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Friday, 22 September 2017

‘The Blood Card’ by Elly Griffiths

Published by Quercus,
3 November 2016.
ISBN: 978 1 78429 668 1. (HB).
2 November 2017.
ISBN: 978 1784296704 (PB)

In this, the third Stephens and Mephisto mystery, the whole of the United Kingdom, indeed, the world, is waiting for the coronation of the young and beautiful Queen Elizabeth which will take place in a few days’ time on 2nd June1953. But prior to the coronation, life has not stopped, and in Brighton Detective Inspector Edgar Stephens is looking into the death of the famous gypsy fortune teller, Madame Zabini (aka Doreen Barton). Then he is called away from the investigation by a telephone call from a General Petre who insists that he must immediately come to London. Once there he finds that an old wartime colleague, Max Mephisto, has also been summoned. Both men had served during the War in a secret unit called The Magic Men whose task was to create illusions that would mislead the Germans. As a music hall artiste whose speciality was magical tricks, Max had been an ideal choice whereas, Edgar who had been wounded during the ill-fated Norway invasion had simply been recruited into the Secret Service by the unit’s commander Colonel Cartwright. And now, General Petre informs them that Cartwright has been murdered in his flat. And on the body is a playing card, an ace of hearts, which magicians call the Blood Card. Another possible magic connection is a newspaper cutting referring to a mind-reading exhibition given by Wild Bill Hitchcock at an Albany State Fair written on which is a U.S. phone number. Petre tells both men to go to Albany to see what the connection might be; Max refuses because he is in a variety show at a London theatre, the Theatre Royal, and with live theatre apparently dying due to the increasing popularity of television he cannot afford to walk out of the show. Edgar, however, does go but finds when he gets to Albany that Wild Bill was run over and killed the day before. And then Edgar himself is nearly run over. Two accidents so close together? Hardly.

Meanwhile, back in Brighton, Madame Zabini is about to be buried. Edgar and Sergeant Emma Holmes visit the family the night before the funeral at the request of Madame Zabini’s son Tol (Ptolemy); there has been a hand-delivered letter to their house referring to the Magic Men. And in Madame Zabini’s caravan there is a flyer referring to a variety show in pre-War Liverpool starring a mind-reader, not Wild Bill, but one Tony Mulholland who had also been in the Magic Men. And the same leaflet had been found in Colonel Cartwright’s flat.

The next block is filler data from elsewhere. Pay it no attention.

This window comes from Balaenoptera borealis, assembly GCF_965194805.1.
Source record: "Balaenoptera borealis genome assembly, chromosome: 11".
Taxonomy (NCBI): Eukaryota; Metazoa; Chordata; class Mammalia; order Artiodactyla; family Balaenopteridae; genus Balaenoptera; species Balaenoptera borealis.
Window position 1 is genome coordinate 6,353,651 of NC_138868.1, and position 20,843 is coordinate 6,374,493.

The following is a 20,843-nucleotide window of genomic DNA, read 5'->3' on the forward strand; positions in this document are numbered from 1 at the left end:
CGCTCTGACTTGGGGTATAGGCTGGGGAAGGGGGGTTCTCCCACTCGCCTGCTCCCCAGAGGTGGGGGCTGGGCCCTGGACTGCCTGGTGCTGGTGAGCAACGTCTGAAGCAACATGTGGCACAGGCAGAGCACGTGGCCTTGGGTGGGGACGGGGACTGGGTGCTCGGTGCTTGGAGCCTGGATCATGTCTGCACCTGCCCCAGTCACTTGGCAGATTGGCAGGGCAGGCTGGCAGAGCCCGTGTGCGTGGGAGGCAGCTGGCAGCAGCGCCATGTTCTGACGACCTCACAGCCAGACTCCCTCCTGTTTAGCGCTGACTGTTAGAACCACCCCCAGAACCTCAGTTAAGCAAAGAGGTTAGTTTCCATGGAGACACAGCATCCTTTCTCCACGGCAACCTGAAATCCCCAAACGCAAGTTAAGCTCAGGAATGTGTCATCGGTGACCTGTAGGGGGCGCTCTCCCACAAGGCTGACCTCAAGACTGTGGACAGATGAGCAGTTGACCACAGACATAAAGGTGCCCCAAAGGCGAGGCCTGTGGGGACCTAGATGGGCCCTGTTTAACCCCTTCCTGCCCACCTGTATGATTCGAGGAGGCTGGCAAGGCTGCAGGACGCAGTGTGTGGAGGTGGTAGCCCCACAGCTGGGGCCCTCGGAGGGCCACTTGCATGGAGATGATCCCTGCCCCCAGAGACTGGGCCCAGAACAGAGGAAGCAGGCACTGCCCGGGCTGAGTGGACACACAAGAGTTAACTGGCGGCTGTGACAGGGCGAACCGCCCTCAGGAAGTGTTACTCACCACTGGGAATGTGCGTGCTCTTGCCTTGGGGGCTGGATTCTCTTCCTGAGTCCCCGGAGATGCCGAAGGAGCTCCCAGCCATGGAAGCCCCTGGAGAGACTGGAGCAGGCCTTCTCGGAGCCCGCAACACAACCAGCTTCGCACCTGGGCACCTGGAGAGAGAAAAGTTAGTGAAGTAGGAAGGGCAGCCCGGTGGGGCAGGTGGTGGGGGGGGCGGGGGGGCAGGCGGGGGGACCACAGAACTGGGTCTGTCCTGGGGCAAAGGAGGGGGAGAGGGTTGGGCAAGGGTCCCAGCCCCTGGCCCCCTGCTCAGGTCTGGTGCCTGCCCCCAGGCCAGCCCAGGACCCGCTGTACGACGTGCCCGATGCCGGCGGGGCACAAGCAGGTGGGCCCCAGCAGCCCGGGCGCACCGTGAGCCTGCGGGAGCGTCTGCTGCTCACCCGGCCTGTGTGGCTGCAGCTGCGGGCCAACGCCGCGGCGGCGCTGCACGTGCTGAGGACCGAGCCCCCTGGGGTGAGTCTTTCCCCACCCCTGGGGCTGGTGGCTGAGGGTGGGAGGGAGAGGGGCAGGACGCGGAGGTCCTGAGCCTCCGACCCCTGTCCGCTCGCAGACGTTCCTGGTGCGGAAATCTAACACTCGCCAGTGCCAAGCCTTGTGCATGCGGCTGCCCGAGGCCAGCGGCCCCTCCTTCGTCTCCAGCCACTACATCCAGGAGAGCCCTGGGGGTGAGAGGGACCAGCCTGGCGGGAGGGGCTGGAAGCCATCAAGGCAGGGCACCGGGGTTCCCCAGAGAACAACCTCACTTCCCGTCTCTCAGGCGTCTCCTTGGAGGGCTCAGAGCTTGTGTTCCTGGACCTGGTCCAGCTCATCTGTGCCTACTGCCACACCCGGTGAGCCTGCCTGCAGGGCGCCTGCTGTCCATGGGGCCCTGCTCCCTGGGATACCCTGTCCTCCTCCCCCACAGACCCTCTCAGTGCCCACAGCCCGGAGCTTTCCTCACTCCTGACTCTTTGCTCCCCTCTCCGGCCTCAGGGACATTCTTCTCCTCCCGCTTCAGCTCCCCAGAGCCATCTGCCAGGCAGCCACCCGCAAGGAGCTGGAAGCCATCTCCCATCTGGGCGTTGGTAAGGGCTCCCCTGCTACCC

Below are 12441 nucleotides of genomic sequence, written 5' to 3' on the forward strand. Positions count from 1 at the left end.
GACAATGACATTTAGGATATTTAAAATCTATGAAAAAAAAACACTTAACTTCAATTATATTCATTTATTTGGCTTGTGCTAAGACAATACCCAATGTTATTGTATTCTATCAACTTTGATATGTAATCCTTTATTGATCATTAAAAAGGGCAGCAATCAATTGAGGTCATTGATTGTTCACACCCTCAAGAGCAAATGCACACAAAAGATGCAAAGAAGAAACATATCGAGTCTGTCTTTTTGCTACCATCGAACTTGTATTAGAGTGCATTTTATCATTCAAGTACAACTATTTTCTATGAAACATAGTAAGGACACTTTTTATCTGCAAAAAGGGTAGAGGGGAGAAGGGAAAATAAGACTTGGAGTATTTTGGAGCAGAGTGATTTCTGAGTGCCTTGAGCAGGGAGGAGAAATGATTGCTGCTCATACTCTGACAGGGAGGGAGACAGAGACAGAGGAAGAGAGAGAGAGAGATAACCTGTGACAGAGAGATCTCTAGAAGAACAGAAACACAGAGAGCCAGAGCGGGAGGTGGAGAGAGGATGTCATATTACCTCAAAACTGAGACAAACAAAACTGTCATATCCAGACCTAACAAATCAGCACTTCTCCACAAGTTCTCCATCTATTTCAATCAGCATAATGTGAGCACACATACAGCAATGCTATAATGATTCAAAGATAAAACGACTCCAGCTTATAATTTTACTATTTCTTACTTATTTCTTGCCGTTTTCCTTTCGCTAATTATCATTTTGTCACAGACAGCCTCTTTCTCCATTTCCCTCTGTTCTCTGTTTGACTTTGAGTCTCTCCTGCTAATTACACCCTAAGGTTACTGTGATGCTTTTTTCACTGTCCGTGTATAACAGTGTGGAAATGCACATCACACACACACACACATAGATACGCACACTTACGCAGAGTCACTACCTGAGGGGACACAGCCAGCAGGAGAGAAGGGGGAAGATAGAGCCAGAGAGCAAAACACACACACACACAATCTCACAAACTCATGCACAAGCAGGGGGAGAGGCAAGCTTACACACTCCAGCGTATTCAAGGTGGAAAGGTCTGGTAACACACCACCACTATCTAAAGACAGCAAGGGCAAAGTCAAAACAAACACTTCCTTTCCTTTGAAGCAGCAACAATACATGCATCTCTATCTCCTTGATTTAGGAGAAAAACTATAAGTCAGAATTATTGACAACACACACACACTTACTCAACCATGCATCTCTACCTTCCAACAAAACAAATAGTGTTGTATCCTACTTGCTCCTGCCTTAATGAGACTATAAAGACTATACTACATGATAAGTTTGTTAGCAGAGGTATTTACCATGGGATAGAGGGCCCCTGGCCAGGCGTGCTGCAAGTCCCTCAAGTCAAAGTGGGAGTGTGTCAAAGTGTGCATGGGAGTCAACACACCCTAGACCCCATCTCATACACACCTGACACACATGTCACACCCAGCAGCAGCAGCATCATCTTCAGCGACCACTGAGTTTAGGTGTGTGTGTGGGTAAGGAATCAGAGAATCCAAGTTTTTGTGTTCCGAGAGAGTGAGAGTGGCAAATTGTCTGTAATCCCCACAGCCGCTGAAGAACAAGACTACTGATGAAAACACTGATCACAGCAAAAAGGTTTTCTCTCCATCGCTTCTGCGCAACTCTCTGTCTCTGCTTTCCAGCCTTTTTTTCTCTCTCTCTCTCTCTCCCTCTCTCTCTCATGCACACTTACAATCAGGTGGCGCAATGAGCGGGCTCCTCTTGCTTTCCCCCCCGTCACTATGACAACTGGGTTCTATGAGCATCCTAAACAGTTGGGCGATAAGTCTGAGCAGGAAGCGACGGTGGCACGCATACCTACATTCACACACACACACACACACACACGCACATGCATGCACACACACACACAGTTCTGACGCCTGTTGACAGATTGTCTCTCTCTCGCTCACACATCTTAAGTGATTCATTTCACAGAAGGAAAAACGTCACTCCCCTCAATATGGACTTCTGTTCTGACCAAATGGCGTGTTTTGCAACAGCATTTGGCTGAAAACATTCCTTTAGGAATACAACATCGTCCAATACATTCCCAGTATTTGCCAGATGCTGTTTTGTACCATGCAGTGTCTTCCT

This is only an indication of the maze into which Edgar, Max and Emma must penetrate before finding out what is behind it all. And to prevent a catastrophe which would totally disrupt the coronation.

This cleverly-told story, with its many characters and incidents in the authentically-portrayed early 1950s setting, constitutes an immense yet well-controlled labyrinth which mirrors the world of deception and illusion forming so much of the world in which it takes place. Recommended.
Reviewer: Radmila May

Elly Griffiths is the author of a series of crime novels set in England’s Norfolk county and featuring forensic archaeologist Ruth Galloway. The first in the series, Crossing Places, earned a good deal of praise both in Griffiths’ native country, England, and in the U.S. The Literary Review termed it “a cleverly plotted and extremely interesting first novel, highly recommended.  Since then Elly has written eight further novels featuring forensic archaeologist Ruth Galloway. Recently she has written a second series set in the 1950’s featuring magician Max Mephisto and DI Stevens. There are three books in the new series.

Click here to read a review of Elly’s latest Ruth Galloway book
The Chalk Pit

Radmila May was born in the U.S. but has lived in the U.K. since she was seven apart from seven years in The Hague. She read law at university but did not go into practice. Instead she worked for many years for a firm of law publishers and still does occasional work for them including taking part in a substantial revision and updating of her late husband’s legal practitioners’ work on Criminal Evidence published late 2015. She has also contributed short stories with a distinctly criminal flavour to two of the Oxford Stories anthologies published by Oxpens Press – a third story is to be published shortly in another Oxford Stories anthology – and is now concentrating on her own writing.